6. 6 Bernadette McPolin
    November 26, 2008 at 9:18 pm

    Suzy the story of your grandfather’s letter is so lovely and touching – and what a wonderful memory for you to have.
    We have a photo here of Heather with her great-grandmother, who died before my 2nd daughter Emer, was born.
    The story of ‘carving signatures’ on the furniture is hilarious. Sounds a bit like my two brothers.

    We have a similar pic of Ricky with his great grandmother, who died when he was six months old, and who was overjoyed by him.

  7. 7 Rosalind
    November 26, 2008 at 11:23 pm

    Dearest Suzy,
    The story about your grandfather, my father, is incredible. It brought tears to my eyes. (not for the first time this week!). He was such a generous beautiful person. I loved him very much too.

    By the way to cheer you (and me) up a bit, I’d like to introduce you to Top Table. It is a restaurant agency that gives special offers as well as normal restaurant bookings all over the country, even in little NI. At the moment they have an offer on for Sakura in Botanic Ave, and certainly in the past, they have had an offer for Balloo where I know you like to eat. The URL is http://www.toptable.co.uk/ I am going to use it tomorrow in London where I even get my meal free as I have used it several times in the past and you get reward points.
    Love, The Aunt.

    sorry I made you cry!! If you want me to remove the story, let me know…I will look into the top table thing, thanks! 🙂

  8. 8 Rosalind
    November 26, 2008 at 11:28 pm

    Dear Suzy,
    I cried again over the story about your grandfather, my father. He was a lovely person full of grace and gentleness of spirit. And you were a beautiful child too! He was quite right in that.
    Love, The Aunt

    Sorry again! 😦

  9. 9 Rosalind
    November 26, 2008 at 11:32 pm

    I thought that my response was unsuccessful
    which is why you have two (now three). The machine grizzled at me and told me that I had written the same thing once before. Perhaps I said that you had reduced me to tears?????

    Your posts were successful- sometimes comments can be a little slow to go through.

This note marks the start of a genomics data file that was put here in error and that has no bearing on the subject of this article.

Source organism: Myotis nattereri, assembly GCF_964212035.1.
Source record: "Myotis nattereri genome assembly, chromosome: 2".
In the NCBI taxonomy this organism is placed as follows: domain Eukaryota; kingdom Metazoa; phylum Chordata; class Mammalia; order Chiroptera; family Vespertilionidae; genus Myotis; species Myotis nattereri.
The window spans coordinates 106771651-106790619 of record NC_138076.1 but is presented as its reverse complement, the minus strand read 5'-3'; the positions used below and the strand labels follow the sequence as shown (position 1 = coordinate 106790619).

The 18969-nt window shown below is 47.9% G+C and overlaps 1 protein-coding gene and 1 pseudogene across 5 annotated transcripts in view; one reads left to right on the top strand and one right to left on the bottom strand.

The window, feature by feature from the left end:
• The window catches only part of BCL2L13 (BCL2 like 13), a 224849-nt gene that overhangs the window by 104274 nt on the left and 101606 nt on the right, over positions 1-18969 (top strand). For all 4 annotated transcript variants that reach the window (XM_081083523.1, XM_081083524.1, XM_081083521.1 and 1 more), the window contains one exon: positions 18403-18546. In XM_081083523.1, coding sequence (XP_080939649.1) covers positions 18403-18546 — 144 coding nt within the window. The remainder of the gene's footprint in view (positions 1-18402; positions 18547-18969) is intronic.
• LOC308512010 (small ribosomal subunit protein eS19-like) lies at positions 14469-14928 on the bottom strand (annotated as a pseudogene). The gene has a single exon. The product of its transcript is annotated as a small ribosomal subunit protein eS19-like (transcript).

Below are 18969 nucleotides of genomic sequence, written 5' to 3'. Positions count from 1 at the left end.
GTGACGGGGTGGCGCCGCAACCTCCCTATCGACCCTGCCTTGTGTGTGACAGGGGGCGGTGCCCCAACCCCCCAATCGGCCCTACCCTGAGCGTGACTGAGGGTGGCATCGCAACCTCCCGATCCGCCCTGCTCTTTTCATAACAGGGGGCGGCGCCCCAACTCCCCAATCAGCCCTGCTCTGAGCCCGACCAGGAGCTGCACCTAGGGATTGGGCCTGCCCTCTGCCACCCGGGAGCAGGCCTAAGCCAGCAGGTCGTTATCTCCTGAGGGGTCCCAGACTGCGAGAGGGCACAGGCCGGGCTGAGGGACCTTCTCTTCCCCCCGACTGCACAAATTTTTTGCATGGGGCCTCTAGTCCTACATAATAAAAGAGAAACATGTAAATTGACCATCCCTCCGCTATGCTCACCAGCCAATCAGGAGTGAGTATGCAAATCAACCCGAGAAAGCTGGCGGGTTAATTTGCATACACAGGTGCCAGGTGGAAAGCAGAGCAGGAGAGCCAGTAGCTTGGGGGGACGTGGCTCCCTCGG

10. 10 Leigh
    November 27, 2008 at 1:40 am

    You write so well !! I have just gone from laughing at Brian’s perfect crime to being moved to tears by the lovely tribute to your grandfather. I was lucky enough to enjoy a close relationship with my grandparents, its funny how you never stop missing someone and appreciating who they were. Looking forward to hearing more xx

    I know what you mean…sorry for making you cry though! Looking forward to seeing you and Soph at the weekend! xx

  11. 11 Nichole
    November 27, 2008 at 4:15 am

    Wow, Suzie!! You’re a great story teller! I enjoyed reading both stories! I had to laugh at your brother getting away with carving the names! Did he ever fess up?

    He did fess up, but as he was about 23 when he did so, it didn’t really count any more… 😀

  12. November 27, 2008 at 10:17 am

    oops, you have the ability to make me cry every time. xxxx

    I didn’t mean to make so many people cry!!! The next stories will be funny ones, I promise!

  13. 13 Leigh
    November 27, 2008 at 4:41 pm

    I cried in a nice way !!! No apology necessary, I find that depth of love and fondness very,very moving. You said something in that post that very much resonated with me …”I have been so fortunate to have been surrounded by so much love all my life”, sometimes its nice to reflect on that and appreciate it ,, you couldnt have paid a nicer tribute to that than by your story xxx Also hugely looking forward to seeing you and your very handsome men xxx

    I had such a lovely time at the weekend and haven’t got around to blogging about it yet, but will!!! xxx